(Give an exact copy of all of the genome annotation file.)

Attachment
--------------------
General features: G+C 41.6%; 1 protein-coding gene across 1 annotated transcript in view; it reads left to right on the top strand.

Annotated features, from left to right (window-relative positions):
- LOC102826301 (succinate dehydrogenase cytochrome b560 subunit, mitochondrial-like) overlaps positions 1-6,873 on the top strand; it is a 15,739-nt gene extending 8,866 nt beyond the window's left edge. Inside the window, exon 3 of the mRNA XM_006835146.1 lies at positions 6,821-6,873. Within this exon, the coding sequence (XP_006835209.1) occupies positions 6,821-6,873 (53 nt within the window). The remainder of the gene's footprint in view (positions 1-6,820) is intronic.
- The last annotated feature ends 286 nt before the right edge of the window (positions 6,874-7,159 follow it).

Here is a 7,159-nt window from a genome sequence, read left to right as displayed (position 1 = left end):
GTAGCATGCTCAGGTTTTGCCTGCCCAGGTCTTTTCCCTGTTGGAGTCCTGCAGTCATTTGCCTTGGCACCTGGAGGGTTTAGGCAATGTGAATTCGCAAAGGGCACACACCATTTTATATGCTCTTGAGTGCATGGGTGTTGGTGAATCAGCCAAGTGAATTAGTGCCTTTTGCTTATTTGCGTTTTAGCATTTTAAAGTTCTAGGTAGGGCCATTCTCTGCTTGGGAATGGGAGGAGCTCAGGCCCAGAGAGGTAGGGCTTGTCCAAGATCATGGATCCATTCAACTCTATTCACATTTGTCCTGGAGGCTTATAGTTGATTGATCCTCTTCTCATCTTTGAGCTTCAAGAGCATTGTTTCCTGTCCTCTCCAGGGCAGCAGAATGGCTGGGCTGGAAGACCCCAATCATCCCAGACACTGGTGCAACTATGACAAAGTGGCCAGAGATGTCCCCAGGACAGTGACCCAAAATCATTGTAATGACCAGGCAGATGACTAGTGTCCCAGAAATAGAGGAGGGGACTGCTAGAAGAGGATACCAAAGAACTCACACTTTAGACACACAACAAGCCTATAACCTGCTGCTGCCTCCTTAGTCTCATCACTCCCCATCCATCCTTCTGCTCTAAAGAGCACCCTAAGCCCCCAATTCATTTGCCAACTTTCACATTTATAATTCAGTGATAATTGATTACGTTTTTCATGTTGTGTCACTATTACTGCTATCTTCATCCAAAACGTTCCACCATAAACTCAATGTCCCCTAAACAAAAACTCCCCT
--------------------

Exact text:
General features: G+C 41.6%; 1 protein-coding gene across 1 annotated transcript in view; it reads left to right on the top strand.

Annotated features, from left to right (window-relative positions):
- LOC102826301 (succinate dehydrogenase cytochrome b560 subunit, mitochondrial-like) overlaps positions 1-6,873 on the top strand; it is a 15,739-nt gene extending 8,866 nt beyond the window's left edge. Inside the window, exon 3 of the mRNA XM_006835146.1 lies at positions 6,821-6,873. Within this exon, the coding sequence (XP_006835209.1) occupies positions 6,821-6,873 (53 nt within the window). The remainder of the gene's footprint in view (positions 1-6,820) is intronic.
- The last annotated feature ends 286 nt before the right edge of the window (positions 6,874-7,159 follow it).

Here is a 7,159-nt window from a genome sequence, read left to right as displayed (position 1 = left end):
GTAGCATGCTCAGGTTTTGCCTGCCCAGGTCTTTTCCCTGTTGGAGTCCTGCAGTCATTTGCCTTGGCACCTGGAGGGTTTAGGCAATGTGAATTCGCAAAGGGCACACACCATTTTATATGCTCTTGAGTGCATGGGTGTTGGTGAATCAGCCAAGTGAATTAGTGCCTTTTGCTTATTTGCGTTTTAGCATTTTAAAGTTCTAGGTAGGGCCATTCTCTGCTTGGGAATGGGAGGAGCTCAGGCCCAGAGAGGTAGGGCTTGTCCAAGATCATGGATCCATTCAACTCTATTCACATTTGTCCTGGAGGCTTATAGTTGATTGATCCTCTTCTCATCTTTGAGCTTCAAGAGCATTGTTTCCTGTCCTCTCCAGGGCAGCAGAATGGCTGGGCTGGAAGACCCCAATCATCCCAGACACTGGTGCAACTATGACAAAGTGGCCAGAGATGTCCCCAGGACAGTGACCCAAAATCATTGTAATGACCAGGCAGATGACTAGTGTCCCAGAAATAGAGGAGGGGACTGCTAGAAGAGGATACCAAAGAACTCACACTTTAGACACACAACAAGCCTATAACCTGCTGCTGCCTCCTTAGTCTCATCACTCCCCATCCATCCTTCTGCTCTAAAGAGCACCCTAAGCCCCCAATTCATTTGCCAACTTTCACATTTATAATTCAGTGATAATTGATTACGTTTTTCATGTTGTGTCACTATTACTGCTATCTTCATCCAAAACGTTCCACCATAAACTCAATGTCCCCTAAACAAAAACTCCCCT